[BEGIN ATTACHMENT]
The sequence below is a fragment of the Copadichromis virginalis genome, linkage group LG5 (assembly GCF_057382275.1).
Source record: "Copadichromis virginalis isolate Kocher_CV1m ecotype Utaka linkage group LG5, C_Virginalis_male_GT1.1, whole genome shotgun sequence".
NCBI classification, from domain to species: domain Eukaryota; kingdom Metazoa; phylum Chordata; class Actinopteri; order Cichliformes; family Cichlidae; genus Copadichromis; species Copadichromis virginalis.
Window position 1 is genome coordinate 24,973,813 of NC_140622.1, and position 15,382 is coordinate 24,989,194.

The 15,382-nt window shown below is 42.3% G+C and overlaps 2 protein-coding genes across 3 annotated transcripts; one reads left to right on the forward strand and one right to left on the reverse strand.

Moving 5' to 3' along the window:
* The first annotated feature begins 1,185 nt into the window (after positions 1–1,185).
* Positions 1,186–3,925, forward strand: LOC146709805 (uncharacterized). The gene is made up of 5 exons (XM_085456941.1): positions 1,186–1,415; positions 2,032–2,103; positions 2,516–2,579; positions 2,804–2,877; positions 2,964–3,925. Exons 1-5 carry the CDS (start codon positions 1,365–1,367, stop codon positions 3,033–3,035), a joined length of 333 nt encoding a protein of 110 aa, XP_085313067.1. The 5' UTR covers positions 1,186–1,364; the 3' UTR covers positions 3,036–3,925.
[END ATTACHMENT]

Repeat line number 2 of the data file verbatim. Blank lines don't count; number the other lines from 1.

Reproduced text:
Source record: "Copadichromis virginalis isolate Kocher_CV1m ecotype Utaka linkage group LG5, C_Virginalis_male_GT1.1, whole genome shotgun sequence".